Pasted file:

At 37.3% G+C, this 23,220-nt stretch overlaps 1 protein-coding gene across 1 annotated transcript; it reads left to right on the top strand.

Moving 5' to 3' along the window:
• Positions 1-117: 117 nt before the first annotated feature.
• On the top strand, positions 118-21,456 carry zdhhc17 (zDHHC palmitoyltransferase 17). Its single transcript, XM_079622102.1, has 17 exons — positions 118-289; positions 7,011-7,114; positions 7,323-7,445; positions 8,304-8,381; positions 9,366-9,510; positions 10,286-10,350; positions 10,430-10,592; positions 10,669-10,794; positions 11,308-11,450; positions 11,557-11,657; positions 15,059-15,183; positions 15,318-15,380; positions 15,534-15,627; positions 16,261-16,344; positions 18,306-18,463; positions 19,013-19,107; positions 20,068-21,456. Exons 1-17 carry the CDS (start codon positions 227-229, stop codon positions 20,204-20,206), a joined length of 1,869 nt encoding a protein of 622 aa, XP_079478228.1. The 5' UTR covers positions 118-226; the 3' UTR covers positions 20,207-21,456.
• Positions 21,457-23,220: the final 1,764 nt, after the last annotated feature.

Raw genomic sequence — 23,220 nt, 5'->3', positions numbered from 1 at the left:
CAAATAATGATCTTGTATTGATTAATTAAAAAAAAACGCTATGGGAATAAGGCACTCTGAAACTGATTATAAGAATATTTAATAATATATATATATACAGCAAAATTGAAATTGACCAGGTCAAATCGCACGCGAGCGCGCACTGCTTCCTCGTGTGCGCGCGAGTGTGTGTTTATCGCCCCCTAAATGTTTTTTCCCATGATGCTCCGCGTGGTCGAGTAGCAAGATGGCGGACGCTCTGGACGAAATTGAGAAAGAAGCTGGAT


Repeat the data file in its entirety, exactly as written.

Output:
At 37.3% G+C, this 23,220-nt stretch overlaps 1 protein-coding gene across 1 annotated transcript; it reads left to right on the top strand.

Moving 5' to 3' along the window:
• Positions 1-117: 117 nt before the first annotated feature.
• On the top strand, positions 118-21,456 carry zdhhc17 (zDHHC palmitoyltransferase 17). Its single transcript, XM_079622102.1, has 17 exons — positions 118-289; positions 7,011-7,114; positions 7,323-7,445; positions 8,304-8,381; positions 9,366-9,510; positions 10,286-10,350; positions 10,430-10,592; positions 10,669-10,794; positions 11,308-11,450; positions 11,557-11,657; positions 15,059-15,183; positions 15,318-15,380; positions 15,534-15,627; positions 16,261-16,344; positions 18,306-18,463; positions 19,013-19,107; positions 20,068-21,456. Exons 1-17 carry the CDS (start codon positions 227-229, stop codon positions 20,204-20,206), a joined length of 1,869 nt encoding a protein of 622 aa, XP_079478228.1. The 5' UTR covers positions 118-226; the 3' UTR covers positions 20,207-21,456.
• Positions 21,457-23,220: the final 1,764 nt, after the last annotated feature.

Raw genomic sequence — 23,220 nt, 5'->3', positions numbered from 1 at the left:
CAAATAATGATCTTGTATTGATTAATTAAAAAAAAACGCTATGGGAATAAGGCACTCTGAAACTGATTATAAGAATATTTAATAATATATATATATACAGCAAAATTGAAATTGACCAGGTCAAATCGCACGCGAGCGCGCACTGCTTCCTCGTGTGCGCGCGAGTGTGTGTTTATCGCCCCCTAAATGTTTTTTCCCATGATGCTCCGCGTGGTCGAGTAGCAAGATGGCGGACGCTCTGGACGAAATTGAGAAAGAAGCTGGAT